3-D Compliments

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Action is the first principle of Moving Mentoring. Action means focusing on doing things, trying things out, and getting stuff done! It's about bravery, joy, and choice-making.

3-D Compliments articulate the actions someone has taken--their dancing, speaking, and moving--not an outside image. Here's a PDF file you can download and use in your studio.

3-D Compliments

Growth Mindset

Why does this matter? In education you hear the term "growth mindset" this means that teachers and parents should focus on a student's hard work, not an intrinsic quality. In other words, you say to your daughter: "Great job taking notes from that research book so you could write a smart paragraph with citations." NOT: "Wow honey, you are so smart."

Same thing in dance!

If you say "Great work pushing off your back leg and bravely reaching into space then even landing with a smile!" Your dancer connects praise to her hard work and she works harder.

If you say: "Beautiful dancing" and leave it at that, then when things get too hard she things, "but I thought I was a beautiful dancer? I must not be any more." And she quits or goes into a negative spiral.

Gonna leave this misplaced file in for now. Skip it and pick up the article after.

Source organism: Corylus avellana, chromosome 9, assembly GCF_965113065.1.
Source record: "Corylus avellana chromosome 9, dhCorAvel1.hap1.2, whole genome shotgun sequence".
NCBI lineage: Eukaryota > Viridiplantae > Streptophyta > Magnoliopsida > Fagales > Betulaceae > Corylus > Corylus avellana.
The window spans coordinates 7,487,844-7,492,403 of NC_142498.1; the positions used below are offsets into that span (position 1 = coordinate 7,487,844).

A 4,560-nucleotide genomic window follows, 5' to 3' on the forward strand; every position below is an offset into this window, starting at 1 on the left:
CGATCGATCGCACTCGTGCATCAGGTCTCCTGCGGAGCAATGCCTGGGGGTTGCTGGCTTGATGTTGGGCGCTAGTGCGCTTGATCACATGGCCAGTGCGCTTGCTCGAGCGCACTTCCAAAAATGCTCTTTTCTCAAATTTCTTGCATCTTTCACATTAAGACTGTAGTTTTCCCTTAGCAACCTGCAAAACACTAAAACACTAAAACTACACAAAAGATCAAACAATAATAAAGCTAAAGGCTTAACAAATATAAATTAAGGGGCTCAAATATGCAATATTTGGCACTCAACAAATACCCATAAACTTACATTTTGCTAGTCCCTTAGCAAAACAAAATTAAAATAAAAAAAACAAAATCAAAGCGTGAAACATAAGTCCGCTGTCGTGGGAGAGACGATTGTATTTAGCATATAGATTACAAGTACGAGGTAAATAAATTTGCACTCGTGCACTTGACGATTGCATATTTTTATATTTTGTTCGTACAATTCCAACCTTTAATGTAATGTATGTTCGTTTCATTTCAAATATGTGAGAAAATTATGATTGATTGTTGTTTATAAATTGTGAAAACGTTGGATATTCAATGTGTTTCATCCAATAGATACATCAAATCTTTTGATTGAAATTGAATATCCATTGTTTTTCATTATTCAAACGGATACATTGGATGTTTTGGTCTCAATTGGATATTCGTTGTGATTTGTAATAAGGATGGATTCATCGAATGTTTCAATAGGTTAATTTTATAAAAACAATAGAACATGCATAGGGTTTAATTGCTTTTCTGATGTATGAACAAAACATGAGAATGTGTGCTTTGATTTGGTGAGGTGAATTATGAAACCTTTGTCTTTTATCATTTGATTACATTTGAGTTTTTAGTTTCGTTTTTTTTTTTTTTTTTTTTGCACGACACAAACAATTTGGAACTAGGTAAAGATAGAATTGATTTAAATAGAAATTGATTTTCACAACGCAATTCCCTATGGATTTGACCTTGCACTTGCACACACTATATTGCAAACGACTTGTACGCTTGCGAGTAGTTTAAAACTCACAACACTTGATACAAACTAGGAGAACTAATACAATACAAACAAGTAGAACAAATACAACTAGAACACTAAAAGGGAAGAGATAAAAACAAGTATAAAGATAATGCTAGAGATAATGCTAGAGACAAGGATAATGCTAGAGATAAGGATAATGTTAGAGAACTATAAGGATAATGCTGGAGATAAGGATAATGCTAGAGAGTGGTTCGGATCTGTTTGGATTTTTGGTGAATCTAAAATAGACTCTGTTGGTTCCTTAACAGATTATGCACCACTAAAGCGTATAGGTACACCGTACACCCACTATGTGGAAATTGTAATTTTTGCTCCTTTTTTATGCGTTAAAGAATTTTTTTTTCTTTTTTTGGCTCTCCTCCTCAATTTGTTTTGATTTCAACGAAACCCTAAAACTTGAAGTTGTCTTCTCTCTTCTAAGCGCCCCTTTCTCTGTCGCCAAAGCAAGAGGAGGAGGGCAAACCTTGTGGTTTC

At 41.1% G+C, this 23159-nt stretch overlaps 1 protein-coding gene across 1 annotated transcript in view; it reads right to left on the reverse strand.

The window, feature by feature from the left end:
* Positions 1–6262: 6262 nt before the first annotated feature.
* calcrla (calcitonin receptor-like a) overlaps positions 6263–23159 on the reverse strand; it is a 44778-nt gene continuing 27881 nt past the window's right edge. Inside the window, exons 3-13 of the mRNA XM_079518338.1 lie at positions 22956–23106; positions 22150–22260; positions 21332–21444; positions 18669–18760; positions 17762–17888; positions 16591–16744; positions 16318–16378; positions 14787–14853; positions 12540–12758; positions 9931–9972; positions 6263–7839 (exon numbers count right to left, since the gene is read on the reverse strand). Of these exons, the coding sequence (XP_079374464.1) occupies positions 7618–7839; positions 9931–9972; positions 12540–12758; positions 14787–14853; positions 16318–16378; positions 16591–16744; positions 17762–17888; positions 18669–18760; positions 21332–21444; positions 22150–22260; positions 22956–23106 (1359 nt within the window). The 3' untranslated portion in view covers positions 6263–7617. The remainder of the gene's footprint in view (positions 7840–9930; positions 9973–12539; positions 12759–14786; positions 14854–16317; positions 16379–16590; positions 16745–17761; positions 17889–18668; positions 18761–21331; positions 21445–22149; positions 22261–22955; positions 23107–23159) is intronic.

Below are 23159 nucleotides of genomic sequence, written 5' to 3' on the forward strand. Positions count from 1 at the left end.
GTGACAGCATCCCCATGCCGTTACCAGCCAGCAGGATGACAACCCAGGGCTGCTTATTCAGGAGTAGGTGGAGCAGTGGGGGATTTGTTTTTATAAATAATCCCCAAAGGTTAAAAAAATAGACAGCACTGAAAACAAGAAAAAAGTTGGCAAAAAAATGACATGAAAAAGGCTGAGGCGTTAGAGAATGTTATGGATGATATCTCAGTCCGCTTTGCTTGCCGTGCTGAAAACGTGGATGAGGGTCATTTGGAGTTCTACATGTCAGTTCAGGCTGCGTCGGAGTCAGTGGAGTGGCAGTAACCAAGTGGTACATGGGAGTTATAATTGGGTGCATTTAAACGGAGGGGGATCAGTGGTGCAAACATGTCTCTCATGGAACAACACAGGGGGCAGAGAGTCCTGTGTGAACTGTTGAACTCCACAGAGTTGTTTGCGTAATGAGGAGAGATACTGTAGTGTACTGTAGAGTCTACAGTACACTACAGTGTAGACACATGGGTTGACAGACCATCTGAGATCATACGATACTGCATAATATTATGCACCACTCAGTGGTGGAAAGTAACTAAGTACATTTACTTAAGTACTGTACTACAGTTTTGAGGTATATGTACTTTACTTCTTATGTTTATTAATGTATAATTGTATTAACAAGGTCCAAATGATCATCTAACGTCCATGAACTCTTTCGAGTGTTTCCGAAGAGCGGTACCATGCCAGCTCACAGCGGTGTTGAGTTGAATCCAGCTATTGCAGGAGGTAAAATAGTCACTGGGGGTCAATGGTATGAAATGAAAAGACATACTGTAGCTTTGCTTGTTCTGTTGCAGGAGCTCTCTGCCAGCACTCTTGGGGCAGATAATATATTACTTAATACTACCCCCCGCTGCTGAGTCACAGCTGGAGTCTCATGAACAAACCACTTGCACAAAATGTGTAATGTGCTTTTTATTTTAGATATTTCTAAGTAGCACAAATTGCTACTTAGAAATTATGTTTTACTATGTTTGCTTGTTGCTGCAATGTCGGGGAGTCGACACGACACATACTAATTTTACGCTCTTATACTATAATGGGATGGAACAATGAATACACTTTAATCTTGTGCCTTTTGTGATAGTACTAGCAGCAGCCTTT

Likewise if you only say: "You need to reach your front foot more and stop scowling when you turn and you need to strengthen you rotators..." she'll connect your attention with negativity and lose the joy of dance.

I know you are already giving 3-D compliments and up next I'll have more teacher templates for you. But this week, I want you to get all your teens giving each other 3-D compliments. Use the attached tear sheet, cut into thirds, and have your students quickly articulate what they see their team, company, or class mates dancing. This helps them support their fellow dancers and develop their verbal skills describing dance.

To be sure everyone gets a compliment, I recommend you distribute them at a break in the middle of class--after barre in ballet or before across the floor in contemporary is a great time. Have the dancers grab a partner. Then explain the 3-D compliment. It's about ACTION not freeze frame! At some point in the rest of the class, dance in 2 groups so one group is watching and writing a 3-D compliment, while the other partner is dancing. Then swap!

If you think your dancers will struggle with this, come to class with a poster board full of great dance words so dancers can grab ideas. Or do the opposite: Bring a blank poster board and fill it with the awesomeness you have generated in the class!

ashley thorndikeComment